In Part 4, Chapter 14, White has Arthur use the skills he developed under Merlyn's tutelage to ponder the serious question of why humans wage war. He remembers how geese view the world without boundaries, emphasizing the notion that people fight war for something that isn't real, such as imaginary boundaries. If people could learn that fighting for these boundaries is not worthwhile, then war might be eliminated.
The significance of Arthur's conclusion, however, does not lie in finding the cause of war but rather in the process he goes through to come to this conclusion. Indeed many people might justifiably disagree with Arthur's answer. For example they might point out that people need to change within themselves before they can ever accept a world without boundaries. Arthur's conclusions can be debated. However, White seems to be indicating that the process of critical thinking through which Arthur goes through is what really matters. The process involves two important components. First, Arthur takes responsibility for trying to make the world a better place. His previous attempts to improve the world failed. He could easily throw in the towel and refuse to makes any more attempts, but he doesn't do this. He still strives to make his contribution to improving the world. Second, Arthur uses a combination of empathy and honesty to find solutions. He doesn't hesitate to criticize his own past efforts. He is able to see the world from the perspective of others and, as a result, he realizes how fear, greed, and clinging unreasonably to tradition contribute to war. Arthur, in short, goes through a process of independent, critical thinking.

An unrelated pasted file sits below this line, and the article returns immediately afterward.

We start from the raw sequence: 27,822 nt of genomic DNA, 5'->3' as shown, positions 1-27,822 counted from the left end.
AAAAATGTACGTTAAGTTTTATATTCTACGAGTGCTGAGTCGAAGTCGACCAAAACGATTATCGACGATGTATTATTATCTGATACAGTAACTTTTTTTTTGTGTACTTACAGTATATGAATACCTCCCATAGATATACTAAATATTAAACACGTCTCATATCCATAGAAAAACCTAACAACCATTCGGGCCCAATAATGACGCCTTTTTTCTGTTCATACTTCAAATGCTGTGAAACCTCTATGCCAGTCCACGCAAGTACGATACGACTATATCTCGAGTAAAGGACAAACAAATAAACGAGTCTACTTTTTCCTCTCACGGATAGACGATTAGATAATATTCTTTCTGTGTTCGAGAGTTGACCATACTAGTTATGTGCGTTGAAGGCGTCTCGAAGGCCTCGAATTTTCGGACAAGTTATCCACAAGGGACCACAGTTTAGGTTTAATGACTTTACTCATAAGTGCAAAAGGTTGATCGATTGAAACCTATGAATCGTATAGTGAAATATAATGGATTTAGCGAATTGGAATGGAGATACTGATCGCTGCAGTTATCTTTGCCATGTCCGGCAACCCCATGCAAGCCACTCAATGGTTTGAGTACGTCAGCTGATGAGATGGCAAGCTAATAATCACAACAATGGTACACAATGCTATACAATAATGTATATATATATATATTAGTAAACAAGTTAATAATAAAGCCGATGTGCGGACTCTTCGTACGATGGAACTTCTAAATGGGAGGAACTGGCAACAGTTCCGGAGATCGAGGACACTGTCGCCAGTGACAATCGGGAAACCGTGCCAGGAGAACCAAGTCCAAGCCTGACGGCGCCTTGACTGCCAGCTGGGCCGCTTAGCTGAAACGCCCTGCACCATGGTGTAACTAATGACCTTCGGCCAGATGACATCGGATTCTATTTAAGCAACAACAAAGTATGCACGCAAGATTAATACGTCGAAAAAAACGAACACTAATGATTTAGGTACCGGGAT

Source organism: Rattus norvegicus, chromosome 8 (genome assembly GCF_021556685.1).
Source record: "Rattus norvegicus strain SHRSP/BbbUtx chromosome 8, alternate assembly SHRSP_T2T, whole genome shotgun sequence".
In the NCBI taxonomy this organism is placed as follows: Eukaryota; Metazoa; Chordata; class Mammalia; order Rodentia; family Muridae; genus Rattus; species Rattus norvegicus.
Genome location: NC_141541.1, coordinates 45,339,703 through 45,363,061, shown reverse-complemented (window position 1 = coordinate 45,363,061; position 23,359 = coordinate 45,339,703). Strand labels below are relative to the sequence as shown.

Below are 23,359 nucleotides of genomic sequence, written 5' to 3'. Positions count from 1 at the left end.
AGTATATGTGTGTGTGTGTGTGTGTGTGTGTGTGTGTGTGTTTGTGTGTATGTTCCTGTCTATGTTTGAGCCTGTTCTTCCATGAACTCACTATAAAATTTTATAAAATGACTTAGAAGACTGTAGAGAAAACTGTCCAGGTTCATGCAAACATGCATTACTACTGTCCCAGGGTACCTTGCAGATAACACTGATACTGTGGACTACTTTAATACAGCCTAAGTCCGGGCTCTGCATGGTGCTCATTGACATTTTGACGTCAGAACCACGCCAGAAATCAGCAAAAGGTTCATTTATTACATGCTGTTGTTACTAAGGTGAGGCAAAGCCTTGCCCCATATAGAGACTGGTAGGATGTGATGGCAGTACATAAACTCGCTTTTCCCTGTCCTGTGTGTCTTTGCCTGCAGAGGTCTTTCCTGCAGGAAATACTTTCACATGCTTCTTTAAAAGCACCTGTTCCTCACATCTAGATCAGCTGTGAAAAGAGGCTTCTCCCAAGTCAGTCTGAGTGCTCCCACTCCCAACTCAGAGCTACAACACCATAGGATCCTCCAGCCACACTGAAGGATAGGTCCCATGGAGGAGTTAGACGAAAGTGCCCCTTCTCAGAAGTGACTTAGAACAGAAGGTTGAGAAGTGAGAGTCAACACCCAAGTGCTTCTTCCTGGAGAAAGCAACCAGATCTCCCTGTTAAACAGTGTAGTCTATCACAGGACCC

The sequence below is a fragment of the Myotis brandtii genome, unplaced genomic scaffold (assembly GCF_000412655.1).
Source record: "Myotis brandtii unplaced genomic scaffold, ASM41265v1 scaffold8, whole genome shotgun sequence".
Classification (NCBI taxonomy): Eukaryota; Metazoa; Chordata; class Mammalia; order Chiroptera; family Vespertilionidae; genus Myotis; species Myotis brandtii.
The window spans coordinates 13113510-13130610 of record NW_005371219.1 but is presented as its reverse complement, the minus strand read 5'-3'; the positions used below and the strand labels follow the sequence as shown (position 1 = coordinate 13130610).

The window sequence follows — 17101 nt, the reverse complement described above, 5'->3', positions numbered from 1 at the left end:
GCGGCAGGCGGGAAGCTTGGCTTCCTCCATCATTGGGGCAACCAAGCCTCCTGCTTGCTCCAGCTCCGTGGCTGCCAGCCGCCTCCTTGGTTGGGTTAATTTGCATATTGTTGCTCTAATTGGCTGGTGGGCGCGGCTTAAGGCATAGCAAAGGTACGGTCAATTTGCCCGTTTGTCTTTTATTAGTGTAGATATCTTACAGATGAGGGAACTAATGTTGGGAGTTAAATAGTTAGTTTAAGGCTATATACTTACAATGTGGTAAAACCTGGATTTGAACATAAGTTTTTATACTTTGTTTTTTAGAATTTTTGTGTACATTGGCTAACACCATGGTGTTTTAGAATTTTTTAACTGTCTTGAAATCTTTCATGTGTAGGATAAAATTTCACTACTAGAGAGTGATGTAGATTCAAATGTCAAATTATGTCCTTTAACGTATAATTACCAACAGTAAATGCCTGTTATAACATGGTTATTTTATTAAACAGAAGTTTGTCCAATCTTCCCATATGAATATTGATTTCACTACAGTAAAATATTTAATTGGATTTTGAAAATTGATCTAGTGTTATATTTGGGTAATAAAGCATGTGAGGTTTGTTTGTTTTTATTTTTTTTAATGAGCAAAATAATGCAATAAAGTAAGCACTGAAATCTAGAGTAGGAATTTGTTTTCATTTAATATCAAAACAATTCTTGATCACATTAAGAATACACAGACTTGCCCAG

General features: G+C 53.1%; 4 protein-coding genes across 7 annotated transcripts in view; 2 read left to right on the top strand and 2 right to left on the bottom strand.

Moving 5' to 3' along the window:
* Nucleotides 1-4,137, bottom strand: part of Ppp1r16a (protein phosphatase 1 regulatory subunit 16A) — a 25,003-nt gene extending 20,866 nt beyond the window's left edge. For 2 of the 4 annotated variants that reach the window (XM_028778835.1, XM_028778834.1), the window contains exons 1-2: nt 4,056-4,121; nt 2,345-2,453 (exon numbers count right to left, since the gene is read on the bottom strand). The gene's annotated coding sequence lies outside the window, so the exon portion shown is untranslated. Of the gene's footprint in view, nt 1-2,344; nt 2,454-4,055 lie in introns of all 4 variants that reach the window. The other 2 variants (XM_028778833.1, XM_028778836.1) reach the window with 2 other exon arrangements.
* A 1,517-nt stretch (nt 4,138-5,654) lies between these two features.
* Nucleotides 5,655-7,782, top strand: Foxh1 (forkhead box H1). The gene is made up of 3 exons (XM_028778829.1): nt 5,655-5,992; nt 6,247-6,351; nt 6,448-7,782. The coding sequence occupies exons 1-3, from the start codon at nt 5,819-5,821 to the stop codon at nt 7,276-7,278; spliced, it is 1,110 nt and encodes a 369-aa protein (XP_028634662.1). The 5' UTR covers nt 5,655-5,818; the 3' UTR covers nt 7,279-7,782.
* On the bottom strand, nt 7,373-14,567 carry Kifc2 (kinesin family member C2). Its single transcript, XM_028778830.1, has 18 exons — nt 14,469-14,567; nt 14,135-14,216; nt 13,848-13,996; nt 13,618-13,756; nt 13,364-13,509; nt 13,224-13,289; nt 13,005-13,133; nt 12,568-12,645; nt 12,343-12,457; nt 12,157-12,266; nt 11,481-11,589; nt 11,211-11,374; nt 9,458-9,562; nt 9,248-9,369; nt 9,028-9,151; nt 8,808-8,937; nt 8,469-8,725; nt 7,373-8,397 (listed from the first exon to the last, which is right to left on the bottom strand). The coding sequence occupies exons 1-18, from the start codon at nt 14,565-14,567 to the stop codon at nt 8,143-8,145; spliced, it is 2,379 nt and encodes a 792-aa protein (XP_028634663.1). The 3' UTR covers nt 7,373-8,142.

Throughout the novel, the failure of characters to think independently has caused difficulties. For example, Gawaine is not able criticize the ways of his ancestors and cast off their approach. As a result he falls back into familiar patterns of behavior, seeking revenge for the deaths of his brothers as his ancestors would have done. Mordred is so strongly influenced by his mother's way of thinking that he almost becomes a male version of Morgause. At one point he tells Guenever he wants to keep the family pattern going by committing a type of incest in marrying her. Merlyn fully realizes the importance of independent, critical thinking and, as a result, keeps encouraging Arthur to think for himself. White suggests that only by resorting to this type of thinking do humans retain the possibility of breaking the pattern of endless war.